Commenting on Panax quinquefolius, Lyke (2000) reports that "about 125,000,000 plants were taken from the wild in the U.S. for export to Southeast Asia in 1996." Prices fluctuate, but are often a few hundred dollars per pound of wild roots, far more than for any other commonly collected native U.S. medicinal plant. This product has two completely different markets, wild and cultivated, and they are NOT mixed. Demand for wild ginseng is purportedly increasing. For example, in 2000, significantly more permits were issued on National Forest land in North Carolina, increasing from 400 last year to 600 this year (pers. comm. G. Kauffman, November 2000). Furthermore, the US Forest Service reported that collecting of wild ginseng roots is 300% higher than it has been in a three year period. However, most estimates of roots collected, especially when permits are issued, are consistently underestimated due to chronic poaching that occurs on both private and public lands and limited enforcement capacity. According to GADNR and G. Kauffmann (pers. comm., 2005), there seems to be a discrepancy between the amount harvested and amount permitted in places where NF lands are the primary lands that would contain ginseng within a county (USFWS 2005).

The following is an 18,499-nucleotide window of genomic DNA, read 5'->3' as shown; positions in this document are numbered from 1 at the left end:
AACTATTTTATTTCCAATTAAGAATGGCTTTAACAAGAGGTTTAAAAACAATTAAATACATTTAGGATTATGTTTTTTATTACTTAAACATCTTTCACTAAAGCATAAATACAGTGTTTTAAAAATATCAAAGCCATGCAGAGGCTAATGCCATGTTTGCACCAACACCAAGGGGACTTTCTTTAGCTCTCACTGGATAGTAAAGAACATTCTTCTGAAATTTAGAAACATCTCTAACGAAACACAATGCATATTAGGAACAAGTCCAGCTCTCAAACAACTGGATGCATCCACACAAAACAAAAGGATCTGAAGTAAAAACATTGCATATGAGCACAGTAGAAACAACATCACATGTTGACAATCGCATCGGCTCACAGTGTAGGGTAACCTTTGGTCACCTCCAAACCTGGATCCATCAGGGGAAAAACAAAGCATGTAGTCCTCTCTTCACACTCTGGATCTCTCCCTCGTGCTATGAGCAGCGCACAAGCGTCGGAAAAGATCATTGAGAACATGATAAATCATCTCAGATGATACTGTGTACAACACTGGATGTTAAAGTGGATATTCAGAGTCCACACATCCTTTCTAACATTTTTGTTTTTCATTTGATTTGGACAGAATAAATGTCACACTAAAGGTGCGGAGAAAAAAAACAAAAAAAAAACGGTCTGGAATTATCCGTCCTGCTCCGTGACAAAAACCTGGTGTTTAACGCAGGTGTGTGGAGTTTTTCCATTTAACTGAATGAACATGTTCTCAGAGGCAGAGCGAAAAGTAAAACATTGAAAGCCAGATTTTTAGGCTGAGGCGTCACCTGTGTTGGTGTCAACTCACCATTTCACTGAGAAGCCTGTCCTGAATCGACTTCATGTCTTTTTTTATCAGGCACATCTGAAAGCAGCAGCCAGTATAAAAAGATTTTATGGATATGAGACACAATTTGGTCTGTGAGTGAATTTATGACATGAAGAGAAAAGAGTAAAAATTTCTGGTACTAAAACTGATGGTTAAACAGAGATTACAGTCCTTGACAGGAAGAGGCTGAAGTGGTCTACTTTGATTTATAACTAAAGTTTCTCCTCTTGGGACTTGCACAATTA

There is substantial quantitative evidence that significant poaching is occurring in the Great Smoky Mountain National Park, which is the largest protected area for wild ginseng in the eastern US (Rock et al. 1999). For example, 10,151 roots were seized from illegal collections between 1991 and 2000. This figure accounts for 1-3% of total poaching, according to law enforcers in the park. Field surveys showed that a majority of ginseng plants were located in sub-suitable habitats, suggesting that poaching has caused a habitat-wide reduction of plants in target areas associated with ginseng populations (Rock et al. 2000). The collecting pressure on wild ginseng plants may be much higher in the Appalachians than in the Ozarks, where collecting amounts vary greatly by county (independent of abundance of the species) and ginseng plants on public trails in parks have been known to persist undisturbed for years.